At the beginning of 2020, because of the COVID-19 pandemic, credit unions along with the rest of the world, saw threats to safety and soundness. Not only financial safety and soundness but threats to physical safety and soundness. The response at credit unions was multi-faceted. First it was ensuring the physical safety of members and staff. Then it was tending to the financial need of members, which took shape by providing extensions and/or short-term funding to consumers and securing Paycheck Protection Loans for business members. Once the members were served, it became time to consider the impacts to financial statements and loan loss reserves.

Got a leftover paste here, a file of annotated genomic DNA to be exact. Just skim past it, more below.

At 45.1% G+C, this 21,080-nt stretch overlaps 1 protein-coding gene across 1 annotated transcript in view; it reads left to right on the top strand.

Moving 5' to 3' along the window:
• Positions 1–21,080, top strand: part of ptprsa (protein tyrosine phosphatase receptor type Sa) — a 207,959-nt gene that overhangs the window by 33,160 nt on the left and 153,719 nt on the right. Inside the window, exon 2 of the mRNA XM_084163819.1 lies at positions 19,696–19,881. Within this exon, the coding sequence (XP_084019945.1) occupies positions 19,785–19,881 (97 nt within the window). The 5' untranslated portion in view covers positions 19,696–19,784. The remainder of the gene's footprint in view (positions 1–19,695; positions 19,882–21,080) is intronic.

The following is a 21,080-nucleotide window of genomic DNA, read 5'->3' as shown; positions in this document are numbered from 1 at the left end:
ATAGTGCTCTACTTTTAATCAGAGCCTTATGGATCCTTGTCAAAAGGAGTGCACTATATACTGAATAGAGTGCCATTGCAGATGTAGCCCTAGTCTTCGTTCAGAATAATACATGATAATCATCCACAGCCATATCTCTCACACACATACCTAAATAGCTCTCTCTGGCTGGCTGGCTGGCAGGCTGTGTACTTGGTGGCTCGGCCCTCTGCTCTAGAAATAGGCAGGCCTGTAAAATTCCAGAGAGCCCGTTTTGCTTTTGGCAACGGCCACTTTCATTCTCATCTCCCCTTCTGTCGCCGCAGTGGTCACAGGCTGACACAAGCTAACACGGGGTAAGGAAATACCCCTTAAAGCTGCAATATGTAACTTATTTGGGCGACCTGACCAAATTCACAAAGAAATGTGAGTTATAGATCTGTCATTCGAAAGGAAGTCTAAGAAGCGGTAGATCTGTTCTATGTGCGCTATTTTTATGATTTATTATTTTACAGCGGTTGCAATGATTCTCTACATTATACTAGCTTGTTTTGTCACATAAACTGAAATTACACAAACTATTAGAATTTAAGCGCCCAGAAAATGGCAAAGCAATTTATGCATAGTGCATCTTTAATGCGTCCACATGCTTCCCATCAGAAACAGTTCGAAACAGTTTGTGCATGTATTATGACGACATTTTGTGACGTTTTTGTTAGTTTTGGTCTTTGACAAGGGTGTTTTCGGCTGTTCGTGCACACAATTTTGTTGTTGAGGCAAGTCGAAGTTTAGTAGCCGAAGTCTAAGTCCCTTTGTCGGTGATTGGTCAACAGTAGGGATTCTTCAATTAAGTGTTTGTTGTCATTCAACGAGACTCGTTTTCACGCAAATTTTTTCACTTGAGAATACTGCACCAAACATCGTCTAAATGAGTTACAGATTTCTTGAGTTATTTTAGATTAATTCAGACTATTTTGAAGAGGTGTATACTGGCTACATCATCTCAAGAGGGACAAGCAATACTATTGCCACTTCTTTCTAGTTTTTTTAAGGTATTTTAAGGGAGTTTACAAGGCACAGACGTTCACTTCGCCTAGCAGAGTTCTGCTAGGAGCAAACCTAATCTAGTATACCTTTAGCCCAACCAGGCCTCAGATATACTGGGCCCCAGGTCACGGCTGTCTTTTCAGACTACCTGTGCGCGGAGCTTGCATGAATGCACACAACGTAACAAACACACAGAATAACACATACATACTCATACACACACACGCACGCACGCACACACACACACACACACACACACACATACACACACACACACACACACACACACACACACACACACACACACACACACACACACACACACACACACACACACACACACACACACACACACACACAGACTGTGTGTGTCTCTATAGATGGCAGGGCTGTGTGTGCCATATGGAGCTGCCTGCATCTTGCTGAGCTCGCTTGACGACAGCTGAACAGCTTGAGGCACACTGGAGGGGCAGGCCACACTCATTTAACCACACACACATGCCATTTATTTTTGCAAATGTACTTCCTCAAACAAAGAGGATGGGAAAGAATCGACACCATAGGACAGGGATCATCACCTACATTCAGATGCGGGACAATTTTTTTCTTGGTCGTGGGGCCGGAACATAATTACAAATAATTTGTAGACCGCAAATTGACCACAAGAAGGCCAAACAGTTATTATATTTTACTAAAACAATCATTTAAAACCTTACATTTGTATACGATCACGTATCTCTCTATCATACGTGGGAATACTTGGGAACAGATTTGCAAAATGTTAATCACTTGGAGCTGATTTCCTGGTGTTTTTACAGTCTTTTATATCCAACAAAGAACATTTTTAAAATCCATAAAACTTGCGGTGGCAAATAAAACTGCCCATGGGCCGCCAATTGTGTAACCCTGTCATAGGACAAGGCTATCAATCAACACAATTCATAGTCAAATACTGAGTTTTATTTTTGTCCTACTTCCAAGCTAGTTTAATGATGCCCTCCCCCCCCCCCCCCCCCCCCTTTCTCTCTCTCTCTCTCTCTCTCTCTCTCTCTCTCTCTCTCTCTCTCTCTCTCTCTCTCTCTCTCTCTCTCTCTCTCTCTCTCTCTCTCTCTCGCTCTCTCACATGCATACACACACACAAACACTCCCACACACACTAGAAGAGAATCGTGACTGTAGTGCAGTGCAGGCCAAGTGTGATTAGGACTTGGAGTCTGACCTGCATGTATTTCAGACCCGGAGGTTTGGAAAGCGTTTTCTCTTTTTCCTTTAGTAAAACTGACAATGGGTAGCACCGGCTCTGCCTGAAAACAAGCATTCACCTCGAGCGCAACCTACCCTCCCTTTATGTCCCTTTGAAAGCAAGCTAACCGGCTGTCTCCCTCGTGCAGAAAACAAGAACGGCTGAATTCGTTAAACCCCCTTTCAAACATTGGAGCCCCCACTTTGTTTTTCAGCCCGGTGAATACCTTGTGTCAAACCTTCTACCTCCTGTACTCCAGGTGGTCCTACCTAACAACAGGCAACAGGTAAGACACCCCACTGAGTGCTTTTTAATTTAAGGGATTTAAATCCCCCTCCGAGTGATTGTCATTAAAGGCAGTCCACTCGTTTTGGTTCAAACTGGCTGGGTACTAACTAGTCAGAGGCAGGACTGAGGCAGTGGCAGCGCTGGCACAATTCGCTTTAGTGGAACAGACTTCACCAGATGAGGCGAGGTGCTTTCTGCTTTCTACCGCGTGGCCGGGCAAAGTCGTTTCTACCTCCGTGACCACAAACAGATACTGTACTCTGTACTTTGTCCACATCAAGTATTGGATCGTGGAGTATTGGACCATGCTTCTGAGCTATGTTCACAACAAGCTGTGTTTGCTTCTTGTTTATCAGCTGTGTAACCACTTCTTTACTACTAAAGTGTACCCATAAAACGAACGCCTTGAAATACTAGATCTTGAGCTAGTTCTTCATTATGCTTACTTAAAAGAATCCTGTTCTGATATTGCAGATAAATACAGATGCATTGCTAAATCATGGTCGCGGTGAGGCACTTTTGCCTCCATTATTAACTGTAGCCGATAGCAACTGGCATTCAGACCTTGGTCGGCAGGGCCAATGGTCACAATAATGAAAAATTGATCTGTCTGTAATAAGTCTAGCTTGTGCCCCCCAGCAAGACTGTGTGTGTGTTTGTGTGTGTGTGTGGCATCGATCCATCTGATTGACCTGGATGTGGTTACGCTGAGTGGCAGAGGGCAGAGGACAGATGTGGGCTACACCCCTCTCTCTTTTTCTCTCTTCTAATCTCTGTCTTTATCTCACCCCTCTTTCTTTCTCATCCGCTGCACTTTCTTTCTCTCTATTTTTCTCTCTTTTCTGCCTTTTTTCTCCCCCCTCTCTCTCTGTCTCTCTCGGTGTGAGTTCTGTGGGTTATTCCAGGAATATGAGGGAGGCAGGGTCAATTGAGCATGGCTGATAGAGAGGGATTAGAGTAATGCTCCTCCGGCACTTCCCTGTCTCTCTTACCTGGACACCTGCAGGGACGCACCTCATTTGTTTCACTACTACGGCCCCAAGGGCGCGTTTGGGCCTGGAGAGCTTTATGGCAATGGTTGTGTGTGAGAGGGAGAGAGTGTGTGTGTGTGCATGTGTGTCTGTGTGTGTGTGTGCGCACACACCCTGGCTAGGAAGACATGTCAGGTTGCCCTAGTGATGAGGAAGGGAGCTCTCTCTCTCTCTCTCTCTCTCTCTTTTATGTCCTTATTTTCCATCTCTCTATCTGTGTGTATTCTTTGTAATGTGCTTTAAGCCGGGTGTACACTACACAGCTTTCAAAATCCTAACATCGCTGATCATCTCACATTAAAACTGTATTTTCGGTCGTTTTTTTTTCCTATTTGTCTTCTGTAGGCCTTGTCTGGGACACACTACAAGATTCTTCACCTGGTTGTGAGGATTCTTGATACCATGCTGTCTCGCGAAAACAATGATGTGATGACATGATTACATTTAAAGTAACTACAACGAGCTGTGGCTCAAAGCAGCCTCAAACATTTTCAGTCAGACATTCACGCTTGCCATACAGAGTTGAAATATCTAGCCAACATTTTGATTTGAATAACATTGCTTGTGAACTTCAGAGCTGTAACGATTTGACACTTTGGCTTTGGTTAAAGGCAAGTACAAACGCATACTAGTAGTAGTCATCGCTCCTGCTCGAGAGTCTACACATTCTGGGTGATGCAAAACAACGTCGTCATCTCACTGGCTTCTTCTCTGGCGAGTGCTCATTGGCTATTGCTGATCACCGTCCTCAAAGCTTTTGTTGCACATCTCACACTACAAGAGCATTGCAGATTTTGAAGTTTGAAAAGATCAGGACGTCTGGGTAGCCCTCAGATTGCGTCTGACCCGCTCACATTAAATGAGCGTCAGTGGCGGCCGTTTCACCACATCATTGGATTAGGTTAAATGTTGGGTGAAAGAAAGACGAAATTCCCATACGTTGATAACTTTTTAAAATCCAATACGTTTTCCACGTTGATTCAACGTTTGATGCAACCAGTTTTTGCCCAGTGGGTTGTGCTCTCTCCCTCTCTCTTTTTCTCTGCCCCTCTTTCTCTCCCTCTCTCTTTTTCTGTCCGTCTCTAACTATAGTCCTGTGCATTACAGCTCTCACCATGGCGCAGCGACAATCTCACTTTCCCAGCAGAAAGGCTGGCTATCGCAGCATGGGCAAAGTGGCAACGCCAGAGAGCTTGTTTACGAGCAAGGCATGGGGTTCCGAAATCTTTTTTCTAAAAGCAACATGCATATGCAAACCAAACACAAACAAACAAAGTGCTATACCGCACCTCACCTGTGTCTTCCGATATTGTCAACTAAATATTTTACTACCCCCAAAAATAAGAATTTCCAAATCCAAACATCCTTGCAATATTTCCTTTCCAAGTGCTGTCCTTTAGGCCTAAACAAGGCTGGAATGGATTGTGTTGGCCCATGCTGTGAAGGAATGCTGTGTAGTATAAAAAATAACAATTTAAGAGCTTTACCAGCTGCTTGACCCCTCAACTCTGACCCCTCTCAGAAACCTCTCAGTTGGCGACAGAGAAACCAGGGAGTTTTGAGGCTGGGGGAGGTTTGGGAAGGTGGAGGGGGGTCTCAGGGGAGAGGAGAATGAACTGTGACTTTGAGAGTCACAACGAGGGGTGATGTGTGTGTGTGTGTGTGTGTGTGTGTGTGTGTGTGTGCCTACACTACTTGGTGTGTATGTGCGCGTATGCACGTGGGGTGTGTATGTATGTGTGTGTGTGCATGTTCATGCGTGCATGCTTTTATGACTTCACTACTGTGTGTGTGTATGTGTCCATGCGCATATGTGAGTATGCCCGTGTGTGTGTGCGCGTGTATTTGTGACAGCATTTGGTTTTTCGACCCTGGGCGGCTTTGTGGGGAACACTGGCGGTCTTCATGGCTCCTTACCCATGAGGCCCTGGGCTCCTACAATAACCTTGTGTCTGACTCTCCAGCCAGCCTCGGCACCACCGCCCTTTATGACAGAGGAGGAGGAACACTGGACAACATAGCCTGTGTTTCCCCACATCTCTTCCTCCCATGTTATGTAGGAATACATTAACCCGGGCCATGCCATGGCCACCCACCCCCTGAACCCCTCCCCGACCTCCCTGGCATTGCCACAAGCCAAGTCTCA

In 2020 credit unions began building up their allowance for loan loss reserve by taking additional provision for loan loss expense. As a result, allowance for loan losses at credit unions rose from approximately 0.86% of loans as of December 31, 2019 to approximately 1.11% of loans as of December 31, 2020.
As reserves at credit unions were increasing, delinquency and charge offs were falling. Charge off ratios fell from 67 bps to 56 bps and delinquency fell from 68 bps to 59 bps.
It’s been over a year since the economy was shaken by the COVID-19 pandemic. The dust has begun to settle and economies have begun reopening. While some uncertainty remains, it is starting to become more likely that the impacts to credit union losses will be less than expected.
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